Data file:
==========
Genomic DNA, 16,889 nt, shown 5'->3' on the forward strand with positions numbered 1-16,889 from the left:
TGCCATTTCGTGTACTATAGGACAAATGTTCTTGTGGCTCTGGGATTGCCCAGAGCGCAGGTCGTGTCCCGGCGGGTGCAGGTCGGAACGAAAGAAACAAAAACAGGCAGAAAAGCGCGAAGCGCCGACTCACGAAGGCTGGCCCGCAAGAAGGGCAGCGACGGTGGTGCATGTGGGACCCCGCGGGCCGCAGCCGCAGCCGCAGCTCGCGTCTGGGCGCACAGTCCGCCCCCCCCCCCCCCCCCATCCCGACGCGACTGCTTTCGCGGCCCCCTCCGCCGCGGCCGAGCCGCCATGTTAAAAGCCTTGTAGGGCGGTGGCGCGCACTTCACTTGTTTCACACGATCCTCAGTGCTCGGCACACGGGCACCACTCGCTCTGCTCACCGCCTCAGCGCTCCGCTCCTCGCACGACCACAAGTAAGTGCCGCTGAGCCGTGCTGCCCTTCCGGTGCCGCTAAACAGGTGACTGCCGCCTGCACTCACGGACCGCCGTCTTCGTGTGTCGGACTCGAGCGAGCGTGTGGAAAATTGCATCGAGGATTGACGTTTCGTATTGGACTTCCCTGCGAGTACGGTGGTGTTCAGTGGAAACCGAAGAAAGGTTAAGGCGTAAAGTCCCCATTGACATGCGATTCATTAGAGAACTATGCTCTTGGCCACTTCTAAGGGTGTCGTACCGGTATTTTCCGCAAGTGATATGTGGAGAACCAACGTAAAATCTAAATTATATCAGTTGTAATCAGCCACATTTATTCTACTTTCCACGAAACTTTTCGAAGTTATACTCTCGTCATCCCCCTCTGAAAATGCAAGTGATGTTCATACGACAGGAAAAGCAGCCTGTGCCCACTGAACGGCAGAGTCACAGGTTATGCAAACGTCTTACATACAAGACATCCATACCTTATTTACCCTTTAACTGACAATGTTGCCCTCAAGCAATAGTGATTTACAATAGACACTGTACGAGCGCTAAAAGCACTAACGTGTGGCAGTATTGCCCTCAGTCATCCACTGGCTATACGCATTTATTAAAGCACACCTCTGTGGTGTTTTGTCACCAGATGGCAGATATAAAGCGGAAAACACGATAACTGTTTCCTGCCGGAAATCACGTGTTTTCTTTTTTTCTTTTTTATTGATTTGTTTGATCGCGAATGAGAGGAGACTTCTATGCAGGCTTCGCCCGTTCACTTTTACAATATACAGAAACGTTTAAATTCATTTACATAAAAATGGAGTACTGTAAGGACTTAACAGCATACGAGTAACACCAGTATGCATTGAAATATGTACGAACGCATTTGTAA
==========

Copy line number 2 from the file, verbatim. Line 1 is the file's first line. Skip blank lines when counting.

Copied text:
TGCCATTTCGTGTACTATAGGACAAATGTTCTTGTGGCTCTGGGATTGCCCAGAGCGCAGGTCGTGTCCCGGCGGGTGCAGGTCGGAACGAAAGAAACAAAAACAGGCAGAAAAGCGCGAAGCGCCGACTCACGAAGGCTGGCCCGCAAGAAGGGCAGCGACGGTGGTGCATGTGGGACCCCGCGGGCCGCAGCCGCAGCCGCAGCTCGCGTCTGGGCGCACAGTCCGCCCCCCCCCCCCCCCCCATCCCGACGCGACTGCTTTCGCGGCCCCCTCCGCCGCGGCCGAGCCGCCATGTTAAAAGCCTTGTAGGGCGGTGGCGCGCACTTCACTTGTTTCACACGATCCTCAGTGCTCGGCACACGGGCACCACTCGCTCTGCTCACCGCCTCAGCGCTCCGCTCCTCGCACGACCACAAGTAAGTGCCGCTGAGCCGTGCTGCCCTTCCGGTGCCGCTAAACAGGTGACTGCCGCCTGCACTCACGGACCGCCGTCTTCGTGTGTCGGACTCGAGCGAGCGTGTGGAAAATTGCATCGAGGATTGACGTTTCGTATTGGACTTCCCTGCGAGTACGGTGGTGTTCAGTGGAAACCGAAGAAAGGTTAAGGCGTAAAGTCCCCATTGACATGCGATTCATTAGAGAACTATGCTCTTGGCCACTTCTAAGGGTGTCGTACCGGTATTTTCCGCAAGTGATATGTGGAGAACCAACGTAAAATCTAAATTATATCAGTTGTAATCAGCCACATTTATTCTACTTTCCACGAAACTTTTCGAAGTTATACTCTCGTCATCCCCCTCTGAAAATGCAAGTGATGTTCATACGACAGGAAAAGCAGCCTGTGCCCACTGAACGGCAGAGTCACAGGTTATGCAAACGTCTTACATACAAGACATCCATACCTTATTTACCCTTTAACTGACAATGTTGCCCTCAAGCAATAGTGATTTACAATAGACACTGTACGAGCGCTAAAAGCACTAACGTGTGGCAGTATTGCCCTCAGTCATCCACTGGCTATACGCATTTATTAAAGCACACCTCTGTGGTGTTTTGTCACCAGATGGCAGATATAAAGCGGAAAACACGATAACTGTTTCCTGCCGGAAATCACGTGTTTTCTTTTTTTCTTTTTTATTGATTTGTTTGATCGCGAATGAGAGGAGACTTCTATGCAGGCTTCGCCCGTTCACTTTTACAATATACAGAAACGTTTAAATTCATTTACATAAAAATGGAGTACTGTAAGGACTTAACAGCATACGAGTAACACCAGTATGCATTGAAATATGTACGAACGCATTTGTAA